Plastic components for industries
Employees: More than 200
Chairman and CEO Noel Ginsburg started Intertech as a college project. “It actually was a project for a management class at University of Denver,” he says. Porting the concept from the classroom to the real world subsequently “made sense,” he adds. “I had two outside investors and my family.”
With seed money in hand, Ginsburg bought the assets of a shuttered company, two machines that made four- and five-gallon pails, and went to work with a staff of about 10 employees.
Today, 34 years later, Intertech is one of the biggest plastic injection molders in the Rockies, with more than 200 employees and nearly 50 machines in about 140,000 square feet of production space. On the way there, there were a few serious bumps in the road in the 1990s -- namely when key customer Gerry Baby Products moved manufacturing overseas and a local licensee of Fisher-Price closed its doors.
“A lot of my customers got bought out and moved production to Asia,” says Ginsburg. Intertech responded by acquiring a few of its competitors. “That just kept it flat,” he says.
After 9/11, Intertech saw sales dip by more than 40 percent. “The whole country just paused with that tragedy,” says Ginsburg. He says that Intertech went from $18 million in sales to $8 million, so he “right-sized the company, which is never fun. We just fought through it.”
In the process, Intertech diversified its business. Today it makes storage containers for a licensee of Hefty and baby-changing stations for Koala as well as proprietary lip balm and food packaging. “There’s 200-plus products we make out of this facility,” touts Ginsburg.
Intertech also acquired a medical manufacturer in 2013 (now branded as Intertech Medical) and offers turnkey services that include assembly and packaging (branded as Intertech Solutions). Of the latter, Ginsburg says some customers “never see their product -- we manufacture, assemble, package, and distribute it.”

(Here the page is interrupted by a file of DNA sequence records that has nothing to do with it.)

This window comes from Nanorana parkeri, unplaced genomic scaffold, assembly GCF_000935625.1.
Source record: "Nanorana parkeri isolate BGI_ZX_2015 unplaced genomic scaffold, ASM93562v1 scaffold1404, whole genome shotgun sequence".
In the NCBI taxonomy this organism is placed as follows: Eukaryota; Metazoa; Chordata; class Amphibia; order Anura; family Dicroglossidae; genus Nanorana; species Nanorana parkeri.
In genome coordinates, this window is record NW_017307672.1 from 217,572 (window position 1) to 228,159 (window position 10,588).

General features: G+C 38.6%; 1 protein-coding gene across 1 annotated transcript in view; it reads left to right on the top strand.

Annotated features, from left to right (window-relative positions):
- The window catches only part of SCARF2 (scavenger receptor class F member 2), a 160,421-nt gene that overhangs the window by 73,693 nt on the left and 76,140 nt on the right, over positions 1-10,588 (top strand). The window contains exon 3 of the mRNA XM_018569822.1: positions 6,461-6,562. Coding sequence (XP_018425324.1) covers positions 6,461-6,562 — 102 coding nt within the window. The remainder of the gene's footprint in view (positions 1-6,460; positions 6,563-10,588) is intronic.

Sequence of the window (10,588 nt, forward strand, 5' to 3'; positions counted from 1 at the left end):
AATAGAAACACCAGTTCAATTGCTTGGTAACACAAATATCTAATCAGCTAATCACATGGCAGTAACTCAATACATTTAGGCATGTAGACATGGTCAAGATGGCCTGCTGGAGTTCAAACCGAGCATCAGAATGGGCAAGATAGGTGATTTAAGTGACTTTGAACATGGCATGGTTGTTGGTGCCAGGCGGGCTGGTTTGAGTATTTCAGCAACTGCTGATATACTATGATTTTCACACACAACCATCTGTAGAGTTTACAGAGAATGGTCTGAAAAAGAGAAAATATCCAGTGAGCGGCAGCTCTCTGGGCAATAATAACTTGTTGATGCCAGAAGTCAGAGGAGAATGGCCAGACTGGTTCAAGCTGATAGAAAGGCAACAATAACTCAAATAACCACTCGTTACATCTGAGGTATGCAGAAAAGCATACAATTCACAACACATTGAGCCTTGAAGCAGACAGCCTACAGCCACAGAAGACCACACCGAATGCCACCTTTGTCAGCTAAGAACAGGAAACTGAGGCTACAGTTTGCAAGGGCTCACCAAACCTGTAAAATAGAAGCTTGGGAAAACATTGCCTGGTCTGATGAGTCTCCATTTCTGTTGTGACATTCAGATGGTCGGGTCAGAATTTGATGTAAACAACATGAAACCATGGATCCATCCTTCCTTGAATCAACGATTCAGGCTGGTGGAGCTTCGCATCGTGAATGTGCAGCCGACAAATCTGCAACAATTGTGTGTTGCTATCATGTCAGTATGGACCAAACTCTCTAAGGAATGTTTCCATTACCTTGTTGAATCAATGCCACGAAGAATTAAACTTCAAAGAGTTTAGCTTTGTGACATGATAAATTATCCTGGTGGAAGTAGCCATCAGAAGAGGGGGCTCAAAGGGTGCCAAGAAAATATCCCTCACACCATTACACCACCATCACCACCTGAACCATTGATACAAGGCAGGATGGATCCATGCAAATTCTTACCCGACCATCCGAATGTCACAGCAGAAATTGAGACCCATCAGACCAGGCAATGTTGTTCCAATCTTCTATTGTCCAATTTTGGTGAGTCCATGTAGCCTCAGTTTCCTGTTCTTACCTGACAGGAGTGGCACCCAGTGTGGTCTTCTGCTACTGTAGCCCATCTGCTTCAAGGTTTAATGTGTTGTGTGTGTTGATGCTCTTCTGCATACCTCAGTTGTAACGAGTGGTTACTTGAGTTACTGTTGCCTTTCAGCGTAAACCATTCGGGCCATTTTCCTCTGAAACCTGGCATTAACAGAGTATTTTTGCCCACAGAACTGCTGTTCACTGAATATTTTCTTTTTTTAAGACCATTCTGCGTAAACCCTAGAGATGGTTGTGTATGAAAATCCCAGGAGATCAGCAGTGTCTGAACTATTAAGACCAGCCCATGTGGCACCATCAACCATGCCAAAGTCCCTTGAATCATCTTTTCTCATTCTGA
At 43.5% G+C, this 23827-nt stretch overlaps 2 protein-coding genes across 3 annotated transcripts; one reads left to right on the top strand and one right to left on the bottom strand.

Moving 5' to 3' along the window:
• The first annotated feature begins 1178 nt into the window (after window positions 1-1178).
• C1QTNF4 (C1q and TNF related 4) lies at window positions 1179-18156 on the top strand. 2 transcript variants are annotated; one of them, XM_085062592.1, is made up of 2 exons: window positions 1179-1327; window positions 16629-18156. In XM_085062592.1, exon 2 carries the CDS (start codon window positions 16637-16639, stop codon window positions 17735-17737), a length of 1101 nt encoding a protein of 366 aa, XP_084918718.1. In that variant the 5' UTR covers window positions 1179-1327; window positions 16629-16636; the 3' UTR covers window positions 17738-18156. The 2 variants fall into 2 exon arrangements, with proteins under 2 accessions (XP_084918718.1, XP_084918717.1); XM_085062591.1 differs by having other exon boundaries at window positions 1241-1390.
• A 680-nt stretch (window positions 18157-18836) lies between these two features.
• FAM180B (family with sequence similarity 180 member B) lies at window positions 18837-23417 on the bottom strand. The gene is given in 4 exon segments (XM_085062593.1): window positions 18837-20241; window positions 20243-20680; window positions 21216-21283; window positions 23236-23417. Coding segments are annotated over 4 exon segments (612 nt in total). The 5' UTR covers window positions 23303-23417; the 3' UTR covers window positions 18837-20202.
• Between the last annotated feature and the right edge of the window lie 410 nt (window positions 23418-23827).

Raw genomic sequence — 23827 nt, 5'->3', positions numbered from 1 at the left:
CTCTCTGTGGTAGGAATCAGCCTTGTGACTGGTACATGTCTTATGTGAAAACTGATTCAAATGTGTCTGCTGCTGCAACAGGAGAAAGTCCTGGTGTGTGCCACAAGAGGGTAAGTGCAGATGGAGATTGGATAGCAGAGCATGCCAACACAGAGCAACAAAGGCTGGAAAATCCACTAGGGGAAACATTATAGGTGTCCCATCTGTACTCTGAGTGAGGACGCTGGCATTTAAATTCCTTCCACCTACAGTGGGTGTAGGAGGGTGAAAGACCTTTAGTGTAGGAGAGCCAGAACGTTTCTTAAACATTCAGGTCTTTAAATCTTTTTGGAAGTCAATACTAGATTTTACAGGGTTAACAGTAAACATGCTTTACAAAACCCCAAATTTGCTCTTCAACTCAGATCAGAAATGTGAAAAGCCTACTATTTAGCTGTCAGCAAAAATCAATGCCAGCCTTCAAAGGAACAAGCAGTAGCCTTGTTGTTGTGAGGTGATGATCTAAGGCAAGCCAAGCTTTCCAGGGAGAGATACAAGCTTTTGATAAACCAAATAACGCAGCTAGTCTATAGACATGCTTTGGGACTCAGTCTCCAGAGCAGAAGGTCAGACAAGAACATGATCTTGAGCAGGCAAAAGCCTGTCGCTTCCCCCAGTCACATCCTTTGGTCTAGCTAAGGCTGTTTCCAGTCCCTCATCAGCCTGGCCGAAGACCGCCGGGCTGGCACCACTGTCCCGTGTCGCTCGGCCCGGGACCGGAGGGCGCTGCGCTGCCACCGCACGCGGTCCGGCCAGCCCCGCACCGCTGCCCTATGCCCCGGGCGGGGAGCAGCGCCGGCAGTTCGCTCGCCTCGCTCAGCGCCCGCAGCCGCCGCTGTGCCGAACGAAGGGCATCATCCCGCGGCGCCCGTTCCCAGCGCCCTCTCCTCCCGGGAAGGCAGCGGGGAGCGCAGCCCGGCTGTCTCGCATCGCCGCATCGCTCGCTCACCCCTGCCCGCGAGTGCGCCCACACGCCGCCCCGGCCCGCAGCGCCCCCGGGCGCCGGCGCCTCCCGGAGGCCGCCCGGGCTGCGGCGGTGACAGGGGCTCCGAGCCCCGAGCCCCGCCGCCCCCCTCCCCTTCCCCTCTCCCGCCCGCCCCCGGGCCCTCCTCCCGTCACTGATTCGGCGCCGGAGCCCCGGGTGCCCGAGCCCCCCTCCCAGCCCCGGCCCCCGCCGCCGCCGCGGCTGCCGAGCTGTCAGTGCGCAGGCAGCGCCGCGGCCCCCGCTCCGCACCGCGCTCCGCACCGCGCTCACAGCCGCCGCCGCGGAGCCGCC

The strategy has paid off. Intertech’s revenues are now $30 million and Ginsburg has a goal of doubling that number by 2019. He credits lean enterprise processes and implementation of the socio-technical Toyota Production System (a.k.a. just-in-time production) with the company’s growth.
“It’s kind of a never-ending process, but it’s one of the most effective business advantages we’ve ever had,” says Ginsburg. “It’s paying incredible dividends.”
He says his goal moving forward is to make lean manufacturing the “way of life” at Intertech. Beyond embracing the tenets of lean and adding more automation to its facilities, the company also utilizes the cloud for quality control and training and Twitter for internal communication.
“It’s much more than a class, it’s something you have to do all of the time,” says Ginsburg. “If the United States had embraced lean 30 years ago, our manufacturing would have never moved to China.”
Challenges: Energy prices in metro Denver. “Our power costs are high,” Ginsburg says. “If we moved our facility to Loveland, we’d save 30 percent on our power bill, which is $700,000.”
Ginbsberg also says Colorado’s business property tax sometimes drives manufacturing from the state, noting, “Some of our laws are for the economy we had, not the economy we could have.”
Opportunities: “There’s definitely a re-shoring of production back from Asia that we are beneficiaries of,” says Ginsburg.
Inside of the country, he says there’s also “a reconfiguration” in progress with manufacturing expanding from the Midwest and Northeast to the South and West for logistical reasons. “Where Colorado used to an island in the middle of nowhere, it’s now a place where things get made.”
Needs: “Getting trained people in technical fields is a real challenge,” says Ginsburg. For this reason, Intertech has an internal apprenticeship program. Ginsburg was a founding chair of the Colorado Advanced Manufacturing Authority to help push a career-oriented education track for manufacturing in Colorado.